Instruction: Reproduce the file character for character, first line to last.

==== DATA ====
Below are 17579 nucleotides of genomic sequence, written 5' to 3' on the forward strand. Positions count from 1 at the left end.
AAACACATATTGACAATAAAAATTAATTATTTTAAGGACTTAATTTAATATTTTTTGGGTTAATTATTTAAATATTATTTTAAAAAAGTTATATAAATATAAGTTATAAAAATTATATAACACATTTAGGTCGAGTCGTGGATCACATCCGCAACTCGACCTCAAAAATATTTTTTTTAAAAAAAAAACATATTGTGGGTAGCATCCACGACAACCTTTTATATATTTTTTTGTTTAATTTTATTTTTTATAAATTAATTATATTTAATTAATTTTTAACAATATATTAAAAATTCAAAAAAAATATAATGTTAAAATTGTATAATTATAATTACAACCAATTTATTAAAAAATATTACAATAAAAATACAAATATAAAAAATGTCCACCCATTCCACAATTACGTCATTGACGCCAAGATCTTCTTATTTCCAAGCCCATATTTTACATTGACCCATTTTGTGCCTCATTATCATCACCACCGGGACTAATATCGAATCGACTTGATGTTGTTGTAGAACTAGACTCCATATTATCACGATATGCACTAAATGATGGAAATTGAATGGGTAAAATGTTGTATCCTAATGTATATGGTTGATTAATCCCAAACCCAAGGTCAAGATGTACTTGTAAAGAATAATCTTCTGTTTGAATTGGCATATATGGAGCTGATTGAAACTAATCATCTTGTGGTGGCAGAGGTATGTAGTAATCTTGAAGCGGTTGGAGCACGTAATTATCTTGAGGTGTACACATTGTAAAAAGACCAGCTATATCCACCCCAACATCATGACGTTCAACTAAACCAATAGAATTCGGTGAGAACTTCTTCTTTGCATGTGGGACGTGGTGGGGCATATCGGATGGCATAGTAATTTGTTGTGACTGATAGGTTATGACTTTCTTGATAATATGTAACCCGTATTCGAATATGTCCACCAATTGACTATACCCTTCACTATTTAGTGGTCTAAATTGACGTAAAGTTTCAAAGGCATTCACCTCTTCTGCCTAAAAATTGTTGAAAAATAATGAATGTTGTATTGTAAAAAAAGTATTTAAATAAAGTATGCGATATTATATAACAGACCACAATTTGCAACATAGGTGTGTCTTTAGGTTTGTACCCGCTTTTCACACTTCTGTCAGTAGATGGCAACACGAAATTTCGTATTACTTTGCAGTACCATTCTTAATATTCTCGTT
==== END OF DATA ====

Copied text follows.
Below are 17579 nucleotides of genomic sequence, written 5' to 3' on the forward strand. Positions count from 1 at the left end.
AAACACATATTGACAATAAAAATTAATTATTTTAAGGACTTAATTTAATATTTTTTGGGTTAATTATTTAAATATTATTTTAAAAAAGTTATATAAATATAAGTTATAAAAATTATATAACACATTTAGGTCGAGTCGTGGATCACATCCGCAACTCGACCTCAAAAATATTTTTTTTAAAAAAAAAACATATTGTGGGTAGCATCCACGACAACCTTTTATATATTTTTTTGTTTAATTTTATTTTTTATAAATTAATTATATTTAATTAATTTTTAACAATATATTAAAAATTCAAAAAAAATATAATGTTAAAATTGTATAATTATAATTACAACCAATTTATTAAAAAATATTACAATAAAAATACAAATATAAAAAATGTCCACCCATTCCACAATTACGTCATTGACGCCAAGATCTTCTTATTTCCAAGCCCATATTTTACATTGACCCATTTTGTGCCTCATTATCATCACCACCGGGACTAATATCGAATCGACTTGATGTTGTTGTAGAACTAGACTCCATATTATCACGATATGCACTAAATGATGGAAATTGAATGGGTAAAATGTTGTATCCTAATGTATATGGTTGATTAATCCCAAACCCAAGGTCAAGATGTACTTGTAAAGAATAATCTTCTGTTTGAATTGGCATATATGGAGCTGATTGAAACTAATCATCTTGTGGTGGCAGAGGTATGTAGTAATCTTGAAGCGGTTGGAGCACGTAATTATCTTGAGGTGTACACATTGTAAAAAGACCAGCTATATCCACCCCAACATCATGACGTTCAACTAAACCAATAGAATTCGGTGAGAACTTCTTCTTTGCATGTGGGACGTGGTGGGGCATATCGGATGGCATAGTAATTTGTTGTGACTGATAGGTTATGACTTTCTTGATAATATGTAACCCGTATTCGAATATGTCCACCAATTGACTATACCCTTCACTATTTAGTGGTCTAAATTGACGTAAAGTTTCAAAGGCATTCACCTCTTCTGCCTAAAAATTGTTGAAAAATAATGAATGTTGTATTGTAAAAAAAGTATTTAAATAAAGTATGCGATATTATATAACAGACCACAATTTGCAACATAGGTGTGTCTTTAGGTTTGTACCCGCTTTTCACACTTCTGTCAGTAGATGGCAACACGAAATTTCGTATTACTTTGCAGTACCATTCTTAATATTCTCGTT